• a checks.yml file to store the SodaCL checks you wish to execute to test for data quality; see next section.
  4. Follow the instructions to add connection configuration details for both your data source and your Soda Cloud account to the configuration.yml, as per the example below.
       data_source my_datasource_name:
         type: snowflake
         connection:
           username: ${SNOWFLAKE_USER}
           password: ${SNOWFLAKE_PASS}
           account: plu449.us-west-1
           database: sodadata_test
           warehouse: compute_wh
           role: analyst
           session_parameters:
             QUERY_TAG: soda-queries
             QUOTED_IDENTIFIERS_IGNORE_CASE: false
         schema: public
          
       soda_cloud:
         host: cloud.us.soda.io
         api_key_id: ${SODA_CLOUD_API_KEY}
         api_key_secret: ${SODA_CLOUD_API_SECRET} 
    
  5. In the .github/workflows folder in your GitHub repository, open an existing Workflow or create a new workflow file.
  6. In your browser, navigate to the GitHub Marketplace to access the Soda GitHub Action. Click Use latest version to copy the code snippet for the Action.
  7. Paste the snippet into your new or existing workflow as an independent step, then add the required action inputs and environment variable as in the following example.
    • Be sure to add the Soda Action after the step in the workflow that completes a dbt run that executes your dbt tests.
    • Best practice dictates that you configure sensitive credentials using GitHub secrets. Read more about GitHub encrypted secrets.
       # This GitHub Action runs a Soda scan on a Snowflake data source called reporting_api_marts.
       name: Run Soda Scan on [reporting_api_marts]
       # GitHub triggers this job when a user creates or updates a pull request.
       on: pull_request
       jobs:
       soda_scan:
         runs-on: ubuntu-latest
         name: Run Soda Scan
         steps:
           - name: Checkout
             uses: actions/checkout@v3
      
           - name: Perform Soda Scan
             uses: sodadata/soda-github-action@main
             env:
               SODA_CLOUD_API_KEY: ${{ secrets.SODA_CLOUD_API_KEY }}
               SODA_CLOUD_API_SECRET: ${{ secrets.SODA_CLOUD_API_SECRET }}
               SNOWFLAKE_USERNAME: ${{ secrets.SNOWFLAKE_USERNAME }}
               SNOWFLAKE_PASSWORD: ${{ secrets.SNOWFLAKE_PASSWORD }}
             with:
               soda_library_version: v1.0.4
               data_source: snowflake_api_marts
               configuration: ./soda/configuration.yml
               checks: ./soda/checks.yml
      
  8. Save the changes to your workflow file.

Write checks for data quality

A check is a test that Soda executes when it scans a dataset in your data source. The checks.yml file stores the checks you write using the Soda Checks Language (SodaCL). You can create multiple checks.yml files to organize your data quality checks and run all, or some of them, at scan time.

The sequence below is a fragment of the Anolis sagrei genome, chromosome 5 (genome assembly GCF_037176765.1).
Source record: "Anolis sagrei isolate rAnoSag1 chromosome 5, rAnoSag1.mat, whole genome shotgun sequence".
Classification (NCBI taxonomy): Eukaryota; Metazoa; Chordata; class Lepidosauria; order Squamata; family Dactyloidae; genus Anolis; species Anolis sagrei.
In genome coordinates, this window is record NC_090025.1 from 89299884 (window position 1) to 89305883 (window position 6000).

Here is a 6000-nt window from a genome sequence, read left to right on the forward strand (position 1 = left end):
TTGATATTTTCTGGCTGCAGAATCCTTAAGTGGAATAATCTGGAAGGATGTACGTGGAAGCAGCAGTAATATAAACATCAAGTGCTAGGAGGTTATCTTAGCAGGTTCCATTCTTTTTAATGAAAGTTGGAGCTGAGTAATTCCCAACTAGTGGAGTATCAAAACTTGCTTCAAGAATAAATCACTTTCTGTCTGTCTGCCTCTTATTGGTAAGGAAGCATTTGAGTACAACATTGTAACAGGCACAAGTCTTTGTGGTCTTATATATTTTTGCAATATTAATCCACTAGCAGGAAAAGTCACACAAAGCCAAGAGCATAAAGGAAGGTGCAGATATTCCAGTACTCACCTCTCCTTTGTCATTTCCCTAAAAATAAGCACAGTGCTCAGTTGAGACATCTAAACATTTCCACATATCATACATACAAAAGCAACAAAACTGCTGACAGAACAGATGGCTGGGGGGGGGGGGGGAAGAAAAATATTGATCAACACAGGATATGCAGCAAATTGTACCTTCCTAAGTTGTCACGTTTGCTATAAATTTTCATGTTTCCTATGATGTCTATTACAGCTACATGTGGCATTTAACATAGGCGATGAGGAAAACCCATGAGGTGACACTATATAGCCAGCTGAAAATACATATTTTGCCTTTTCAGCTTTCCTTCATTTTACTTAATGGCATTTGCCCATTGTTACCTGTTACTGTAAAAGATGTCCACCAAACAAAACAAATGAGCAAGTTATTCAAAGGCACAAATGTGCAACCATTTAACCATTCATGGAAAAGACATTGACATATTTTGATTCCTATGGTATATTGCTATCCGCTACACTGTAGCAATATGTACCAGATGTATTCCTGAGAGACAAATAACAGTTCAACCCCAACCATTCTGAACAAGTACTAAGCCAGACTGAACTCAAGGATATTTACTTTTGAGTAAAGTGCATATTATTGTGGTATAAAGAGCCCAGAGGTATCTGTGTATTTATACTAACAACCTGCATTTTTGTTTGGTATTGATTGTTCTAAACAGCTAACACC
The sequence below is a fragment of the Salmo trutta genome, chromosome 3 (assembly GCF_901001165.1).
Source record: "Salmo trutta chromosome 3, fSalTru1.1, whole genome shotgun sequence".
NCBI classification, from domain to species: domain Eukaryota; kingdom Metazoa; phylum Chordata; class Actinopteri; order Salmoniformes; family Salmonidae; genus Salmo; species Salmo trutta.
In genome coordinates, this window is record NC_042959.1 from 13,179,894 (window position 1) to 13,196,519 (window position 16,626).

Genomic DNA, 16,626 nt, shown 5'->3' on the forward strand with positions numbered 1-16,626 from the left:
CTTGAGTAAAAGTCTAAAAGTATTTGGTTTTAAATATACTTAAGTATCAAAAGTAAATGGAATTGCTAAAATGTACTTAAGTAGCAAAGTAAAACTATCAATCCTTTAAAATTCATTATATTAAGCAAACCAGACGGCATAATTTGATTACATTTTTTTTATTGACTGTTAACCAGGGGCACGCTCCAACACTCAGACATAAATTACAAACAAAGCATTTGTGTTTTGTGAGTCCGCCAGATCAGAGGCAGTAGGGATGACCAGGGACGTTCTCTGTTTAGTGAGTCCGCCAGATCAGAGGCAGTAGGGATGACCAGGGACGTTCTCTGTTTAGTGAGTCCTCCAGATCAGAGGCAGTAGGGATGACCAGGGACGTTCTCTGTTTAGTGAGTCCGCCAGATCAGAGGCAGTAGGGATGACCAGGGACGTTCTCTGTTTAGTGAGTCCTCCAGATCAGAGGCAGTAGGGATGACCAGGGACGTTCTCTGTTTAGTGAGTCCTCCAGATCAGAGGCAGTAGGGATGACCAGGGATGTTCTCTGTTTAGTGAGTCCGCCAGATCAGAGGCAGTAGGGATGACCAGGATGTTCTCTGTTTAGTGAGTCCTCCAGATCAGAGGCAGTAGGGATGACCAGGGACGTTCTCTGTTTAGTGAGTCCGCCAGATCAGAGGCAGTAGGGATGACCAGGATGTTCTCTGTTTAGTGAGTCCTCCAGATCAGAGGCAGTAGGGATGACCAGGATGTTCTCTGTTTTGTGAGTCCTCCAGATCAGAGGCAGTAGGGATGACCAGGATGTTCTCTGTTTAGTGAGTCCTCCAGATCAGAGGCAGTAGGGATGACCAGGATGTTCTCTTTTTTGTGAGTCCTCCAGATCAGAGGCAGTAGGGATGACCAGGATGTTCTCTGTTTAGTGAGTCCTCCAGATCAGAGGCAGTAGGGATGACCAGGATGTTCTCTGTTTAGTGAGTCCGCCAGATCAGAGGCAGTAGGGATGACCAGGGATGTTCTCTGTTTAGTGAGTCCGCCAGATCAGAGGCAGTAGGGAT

1. In your soda folder, open the checks.yml file, then copy and paste the following rather generic checks into the file.
    • Replace the value of dataset_name with the name of a dataset in your data source.
    • Replace the value of column1 with the name of a column in the dataset.
         checks for dataset_name:
         # Checks that dataset contains rows
           - row_count > 0:
               name: Dataset contains data
         # Checks that column contains no NULL values
           - missing_count(column1) = 0:
               name: No NULL values
      
  2. Save the checks.yml file.

Learn more about SodaCL.
Learn more about using multiple checks YAML files.

Trigger a scan and examine the scan results

To trigger the GitHub Action and initiate a Soda scan for data quality, create a new pull request in your repository. Be sure to trigger a Soda scan after the step in your Workflow that completes the dbt run that executed your dbt tests.

What does the GitHub Action do? To summarize, the action completes the following tasks:
  1. Checks to validate that the required Action input values are set.
  2. Builds a Docker image with a specific Soda Library version for the base image.
  3. Expands the environment variables to pass to the Docker run command as these variables can be configured in the workflow file and contain secrets.
  4. Runs the built image to trigger the Soda scan for data quality.
  5. Converts the Soda Library scan results to a markdown table using newest hash from 1.0.0 version.
  6. Creates a pull request comment.
  7. Posts any additional messages to make it clear whether or not the scan failed.
See the public soda-github-action repository for more detail.

  1. For the purposes of this exercise, create a new branch in your GitHub repo, then make a small change to an existing file and commit and push the change to the branch.
  2. Execute a dbt run.
  3. Create a new pull request, then navigate to your GitHub account and review the pull request you just created. Notice that the Soda scan action is queued and perhaps already running against your data to check for quality.
  4. When the job completes, navigate to the pull request’s Conversation tab to view the comment the Action posted via the github-action bot. The table indicates the states and volumes of the check results.x

    github-comment-fail
  5. To examine the full scan report and troubleshoot any issues, click the link in the comment to View full scan results, then click View Scan Log. Use Troubleshoot SocaCL for help diagnosing issues.

    scan-report-fail

✨Well done!✨ You’ve taken the first step towards a future in which you and your colleagues prevent data quality issues from getting into production. Huzzah!

Now what?

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Documentation always applies to the latest version of Soda products
Last modified on 27-Sep-23